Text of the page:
North Korea says it is in the final stages of enriching uranium, a process that could give it a second way to make nuclear bombs.
N Korea's uranium enrichment in final stage
SEOUL, SOUTH KOREA // North Korea said today that it is in the final stages of enriching uranium, a process that could give it a second way to make nuclear bombs in addition to its known plutonium-based programme. North Korean state media said officials had informed the UN Security Council it is forging ahead with its nuclear programmes in spite of international calls to abandon them. "Reprocessing of spent fuel rods is at its final phase and extracted plutonium is being weaponised. Experimental uranium enrichment has successfully been conducted to enter into completion phase," the Korean Central News Agency reported.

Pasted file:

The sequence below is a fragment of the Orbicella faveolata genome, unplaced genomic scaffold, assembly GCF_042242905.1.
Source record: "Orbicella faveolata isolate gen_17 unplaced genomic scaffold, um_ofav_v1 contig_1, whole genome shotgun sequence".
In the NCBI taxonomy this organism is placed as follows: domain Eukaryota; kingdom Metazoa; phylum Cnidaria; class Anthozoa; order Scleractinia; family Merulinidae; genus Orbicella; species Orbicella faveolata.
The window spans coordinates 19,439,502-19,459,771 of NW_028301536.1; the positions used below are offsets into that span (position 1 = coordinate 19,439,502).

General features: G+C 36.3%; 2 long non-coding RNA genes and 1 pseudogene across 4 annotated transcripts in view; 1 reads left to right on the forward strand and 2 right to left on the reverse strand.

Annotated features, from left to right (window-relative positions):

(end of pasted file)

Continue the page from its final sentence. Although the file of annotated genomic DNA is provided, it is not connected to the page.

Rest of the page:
The US and North Korea's neighbours had been negotiating for years with the North to dismantle its plutonium-based nuclear programme, which experts say has yielded enough weaponised plutonium for at least half a dozen atomic bombs. North Korea walked away from those talks earlier this year. The US had long suspected that the North also had a covert uranium enrichment programme, which would give it a second source of nuclear material. North Korea for years denied the claim but in response to UN sanctions announced in June that it could enrich uranium. The United States' special envoy on North Korea said any activities in the area of nuclear development are "of concern to us". "These are issues we are dealing with as they arise and we maintain the need for co-operation and dialogue and complete denuclearisation" of the Korean peninsula, Stephen Bosworth said in Beijing during an Asia trip to discuss how to bring North Korea back to disarmament talks. Enriched uranium would provide the North with an easier way to build nuclear bombs compared to reprocessing plutonium. Uranium also can be enriched in relatively inconspicuous factories that are better able to evade spy satellite detection, according to experts in the US and at South Korea's Institute of Nuclear Nonproliferation and Control. Uranium-based bombs may also work without requiring test explosions like the two carried out by North Korea in May and in 2006 for plutonium-based weapons. However, plutonium bombs have more potential to be miniaturised to fit on top of a missile, according to one expert, Ivan Oelrich of the Federation of American Scientists.